With 28 tracks and a running total of nearly 80 minutes of music, this album is a sure thing for soundtrack collectors and fans of Kamen or of the genre.
Soundtrack Review: Screenwriter Shane Black, director Tony Scott, star Bruce Willis, and producer Joel Silver met at the crossroads with The Last Boy Scout (1991), a nihilistic, hardcore action film that is really quite unlike any other action film of its era … or of any era. Willis plays an embittered ex-Secret Service agent named Joe Hallenbeck, who makes his bucks as a downtrodden private investigator. He lands a case that coincides with the death of a stripper who was having a relationship with an ex-NFL star named Jimmy Dix (Damon Wayons), a man almost as equally bitter about his dismissal from the big leagues as Hallenbeck is, and so they’re two guys with something in common. They find themselves in a major conspiracy over the forces at work that are trying to legalize sports gambling, and they get in over their heads when bullets start flying and bodies begin piling up, but working together they might stand a chance at the overwhelming odds against them.
Hired to compose the unusually subtle score to such a bombastic action film was the great Michael Kamen, who in 1991 alone had already composed a handful of memorable scores to film such as Hudson Hawk and Robin Hood: Prince of Thieves. Kamen – best known to fans of action movies – gave the Lethal Weapon and Die Hard franchises high notes of distinction with his pitch perfect music to those films, but his career was full of distinct and memorable compositions for all sorts of films.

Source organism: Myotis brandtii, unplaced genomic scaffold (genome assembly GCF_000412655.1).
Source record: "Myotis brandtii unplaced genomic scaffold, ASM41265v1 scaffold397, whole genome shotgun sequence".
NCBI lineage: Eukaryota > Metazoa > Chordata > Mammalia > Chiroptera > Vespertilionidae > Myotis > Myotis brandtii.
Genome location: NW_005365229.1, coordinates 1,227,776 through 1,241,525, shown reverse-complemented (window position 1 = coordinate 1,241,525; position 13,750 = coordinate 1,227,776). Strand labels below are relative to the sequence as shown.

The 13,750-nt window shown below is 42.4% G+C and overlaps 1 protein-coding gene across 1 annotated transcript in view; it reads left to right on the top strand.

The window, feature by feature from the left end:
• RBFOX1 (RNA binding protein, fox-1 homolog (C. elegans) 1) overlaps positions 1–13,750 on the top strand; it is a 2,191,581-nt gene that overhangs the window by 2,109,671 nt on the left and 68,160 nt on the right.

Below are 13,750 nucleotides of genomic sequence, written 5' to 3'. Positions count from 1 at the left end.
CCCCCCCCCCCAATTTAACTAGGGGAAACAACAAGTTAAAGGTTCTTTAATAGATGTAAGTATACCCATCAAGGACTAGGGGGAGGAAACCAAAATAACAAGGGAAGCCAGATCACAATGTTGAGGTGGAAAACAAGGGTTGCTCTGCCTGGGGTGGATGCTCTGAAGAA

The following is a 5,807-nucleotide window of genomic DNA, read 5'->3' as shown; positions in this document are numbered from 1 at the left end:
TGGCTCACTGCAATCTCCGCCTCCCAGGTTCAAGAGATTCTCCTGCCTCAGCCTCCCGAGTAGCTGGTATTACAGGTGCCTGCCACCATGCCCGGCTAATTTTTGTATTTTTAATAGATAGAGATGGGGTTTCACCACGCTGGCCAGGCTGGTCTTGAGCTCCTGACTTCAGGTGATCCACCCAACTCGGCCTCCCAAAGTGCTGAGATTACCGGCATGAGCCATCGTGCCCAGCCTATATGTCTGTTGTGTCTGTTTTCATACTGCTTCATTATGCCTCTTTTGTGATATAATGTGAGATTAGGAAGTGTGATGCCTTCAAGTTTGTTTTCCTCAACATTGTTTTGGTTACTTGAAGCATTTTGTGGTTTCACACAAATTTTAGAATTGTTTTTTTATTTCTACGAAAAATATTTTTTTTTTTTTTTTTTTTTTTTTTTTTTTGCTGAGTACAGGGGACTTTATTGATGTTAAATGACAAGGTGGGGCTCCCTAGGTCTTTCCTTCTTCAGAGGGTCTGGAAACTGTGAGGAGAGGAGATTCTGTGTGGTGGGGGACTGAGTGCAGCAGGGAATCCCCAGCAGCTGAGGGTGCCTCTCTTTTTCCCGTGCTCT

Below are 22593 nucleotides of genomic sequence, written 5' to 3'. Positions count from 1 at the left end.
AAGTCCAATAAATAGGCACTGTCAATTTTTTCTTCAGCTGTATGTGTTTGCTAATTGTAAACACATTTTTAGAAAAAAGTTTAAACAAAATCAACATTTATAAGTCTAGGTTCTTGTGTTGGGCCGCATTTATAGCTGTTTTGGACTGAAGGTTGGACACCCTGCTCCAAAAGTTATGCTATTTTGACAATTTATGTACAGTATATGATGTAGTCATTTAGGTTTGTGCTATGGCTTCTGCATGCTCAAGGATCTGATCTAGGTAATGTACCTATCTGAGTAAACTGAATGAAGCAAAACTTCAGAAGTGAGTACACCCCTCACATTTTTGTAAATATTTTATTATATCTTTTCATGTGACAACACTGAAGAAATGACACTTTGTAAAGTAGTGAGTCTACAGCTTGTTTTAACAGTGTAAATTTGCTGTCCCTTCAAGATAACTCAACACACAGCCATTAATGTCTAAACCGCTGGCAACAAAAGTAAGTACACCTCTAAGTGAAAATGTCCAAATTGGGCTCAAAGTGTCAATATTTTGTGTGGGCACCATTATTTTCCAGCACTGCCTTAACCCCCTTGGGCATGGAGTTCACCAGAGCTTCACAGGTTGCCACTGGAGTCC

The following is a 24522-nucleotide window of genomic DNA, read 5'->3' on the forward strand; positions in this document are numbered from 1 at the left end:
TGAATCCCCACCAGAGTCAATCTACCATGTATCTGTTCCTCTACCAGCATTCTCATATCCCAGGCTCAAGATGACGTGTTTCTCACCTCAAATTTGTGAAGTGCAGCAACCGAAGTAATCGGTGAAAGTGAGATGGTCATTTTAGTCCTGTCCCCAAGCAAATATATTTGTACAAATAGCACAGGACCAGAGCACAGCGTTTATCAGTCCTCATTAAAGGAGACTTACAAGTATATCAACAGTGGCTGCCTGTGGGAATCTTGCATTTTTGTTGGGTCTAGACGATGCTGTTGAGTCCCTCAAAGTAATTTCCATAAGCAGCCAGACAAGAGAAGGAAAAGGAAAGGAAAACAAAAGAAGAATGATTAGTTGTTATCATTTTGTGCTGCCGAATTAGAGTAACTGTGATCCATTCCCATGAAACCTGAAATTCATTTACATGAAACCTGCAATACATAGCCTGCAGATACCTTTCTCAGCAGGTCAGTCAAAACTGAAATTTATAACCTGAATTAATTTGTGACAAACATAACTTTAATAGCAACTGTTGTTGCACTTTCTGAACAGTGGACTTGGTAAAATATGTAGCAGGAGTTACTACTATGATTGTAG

His music for The Last Boy Scout has hints and moments that can be tied to his work in Lethal Weapon, Die Hard, and License to Kill, but it’s not a typically “big” score with grand, hard-hitting cues. The instrumentation is subtle and classy, with nods to the genre that screenwriter Shane Black was trying to emulate – the classic private eye niche that stemmed from the great pulp novels written by Raymond Chandler and Dashiell Hammett. When listening to this music, you can easily imagine wet, slicked city streets lit by stoplights and moonbeams while a bundled, over coated private eye is out combing the city for fresh leads on a cold case. That’s what this music sounds like: It’s even got a light French horn theme for Hallenbeck, and even that has a subdued texture. Kamen was great at all kinds of things with music, but creating a soundscape of the grimy, guilty, and dissolute sort was something he excelled at.
La La Land Records has just released the soundtrack to The Last Boy Scout on CD, and amazingly this is the first time this music has ever been officially released. With 28 tracks and a running total of nearly 80 minutes of music, this album is a sure thing for soundtrack collectors and fans of Kamen or of the genre. It hearkens back to the great era of the late 80’s and early 90’s when film music still meant something, and this music is a significant contribution to the annals of action movie scoring. It’s limited to 3000 units, so grab one while you still can.